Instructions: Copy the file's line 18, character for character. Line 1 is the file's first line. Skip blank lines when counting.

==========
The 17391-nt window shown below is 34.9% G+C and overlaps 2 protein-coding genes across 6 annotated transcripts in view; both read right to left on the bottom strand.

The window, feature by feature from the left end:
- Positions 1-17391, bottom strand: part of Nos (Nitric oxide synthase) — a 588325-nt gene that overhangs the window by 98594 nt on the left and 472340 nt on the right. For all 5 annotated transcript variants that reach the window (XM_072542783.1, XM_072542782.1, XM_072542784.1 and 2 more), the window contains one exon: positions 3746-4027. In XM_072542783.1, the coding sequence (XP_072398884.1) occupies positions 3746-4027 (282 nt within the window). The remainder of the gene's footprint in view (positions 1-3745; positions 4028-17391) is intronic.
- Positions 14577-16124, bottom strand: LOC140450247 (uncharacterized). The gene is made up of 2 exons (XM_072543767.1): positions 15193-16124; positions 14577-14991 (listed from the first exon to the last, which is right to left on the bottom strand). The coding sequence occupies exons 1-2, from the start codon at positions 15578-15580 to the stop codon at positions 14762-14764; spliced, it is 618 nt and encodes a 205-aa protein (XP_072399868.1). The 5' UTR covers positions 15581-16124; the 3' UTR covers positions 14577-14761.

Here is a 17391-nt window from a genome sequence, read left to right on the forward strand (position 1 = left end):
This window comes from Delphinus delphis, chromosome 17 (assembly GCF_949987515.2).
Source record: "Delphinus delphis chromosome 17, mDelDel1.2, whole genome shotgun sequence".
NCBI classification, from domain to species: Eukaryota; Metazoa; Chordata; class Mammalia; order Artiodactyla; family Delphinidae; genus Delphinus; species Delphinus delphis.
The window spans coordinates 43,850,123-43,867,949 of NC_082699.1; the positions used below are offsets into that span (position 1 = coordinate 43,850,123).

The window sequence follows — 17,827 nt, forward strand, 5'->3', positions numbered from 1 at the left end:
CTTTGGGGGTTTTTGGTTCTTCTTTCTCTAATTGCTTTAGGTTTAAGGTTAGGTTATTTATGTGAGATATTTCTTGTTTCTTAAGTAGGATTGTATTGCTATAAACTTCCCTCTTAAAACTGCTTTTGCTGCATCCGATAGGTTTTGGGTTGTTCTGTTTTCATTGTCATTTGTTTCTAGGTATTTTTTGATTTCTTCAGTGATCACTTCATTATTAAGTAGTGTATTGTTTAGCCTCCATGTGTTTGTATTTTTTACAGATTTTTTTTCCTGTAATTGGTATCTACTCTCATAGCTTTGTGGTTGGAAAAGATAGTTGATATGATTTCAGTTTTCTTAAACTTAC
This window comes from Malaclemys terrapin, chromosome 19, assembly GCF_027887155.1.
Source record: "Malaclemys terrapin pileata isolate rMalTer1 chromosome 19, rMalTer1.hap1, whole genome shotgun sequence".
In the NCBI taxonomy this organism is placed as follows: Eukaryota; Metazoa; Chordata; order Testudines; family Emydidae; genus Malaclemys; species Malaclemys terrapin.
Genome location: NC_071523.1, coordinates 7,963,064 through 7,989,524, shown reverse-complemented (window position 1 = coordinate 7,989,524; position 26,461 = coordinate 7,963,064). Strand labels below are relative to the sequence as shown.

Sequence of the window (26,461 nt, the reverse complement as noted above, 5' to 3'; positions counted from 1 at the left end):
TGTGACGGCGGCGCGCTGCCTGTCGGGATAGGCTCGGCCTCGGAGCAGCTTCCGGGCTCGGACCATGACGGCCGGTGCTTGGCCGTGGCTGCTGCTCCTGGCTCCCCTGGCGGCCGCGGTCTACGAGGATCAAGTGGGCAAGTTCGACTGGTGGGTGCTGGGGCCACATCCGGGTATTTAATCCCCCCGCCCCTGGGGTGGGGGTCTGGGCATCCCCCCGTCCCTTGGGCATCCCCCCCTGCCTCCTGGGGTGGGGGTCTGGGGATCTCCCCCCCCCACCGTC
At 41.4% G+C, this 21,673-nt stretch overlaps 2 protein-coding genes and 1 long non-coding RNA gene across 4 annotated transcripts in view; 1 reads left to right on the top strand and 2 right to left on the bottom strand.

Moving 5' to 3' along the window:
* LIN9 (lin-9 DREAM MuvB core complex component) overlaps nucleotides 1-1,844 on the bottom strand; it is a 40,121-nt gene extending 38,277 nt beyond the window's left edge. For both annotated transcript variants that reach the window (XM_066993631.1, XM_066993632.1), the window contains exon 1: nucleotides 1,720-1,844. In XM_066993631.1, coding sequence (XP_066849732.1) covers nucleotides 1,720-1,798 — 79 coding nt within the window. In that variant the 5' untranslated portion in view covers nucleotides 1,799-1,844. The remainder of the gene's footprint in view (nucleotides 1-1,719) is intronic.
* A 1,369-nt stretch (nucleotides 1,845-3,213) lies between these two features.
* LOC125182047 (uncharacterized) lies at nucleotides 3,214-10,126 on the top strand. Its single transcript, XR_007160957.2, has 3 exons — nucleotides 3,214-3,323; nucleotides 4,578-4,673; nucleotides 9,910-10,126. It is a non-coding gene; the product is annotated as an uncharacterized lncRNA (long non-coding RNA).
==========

At 41.4% G+C, this 21,673-nt stretch overlaps 2 protein-coding genes and 1 long non-coding RNA gene across 4 annotated transcripts in view; 1 reads left to right on the top strand and 2 right to left on the bottom strand.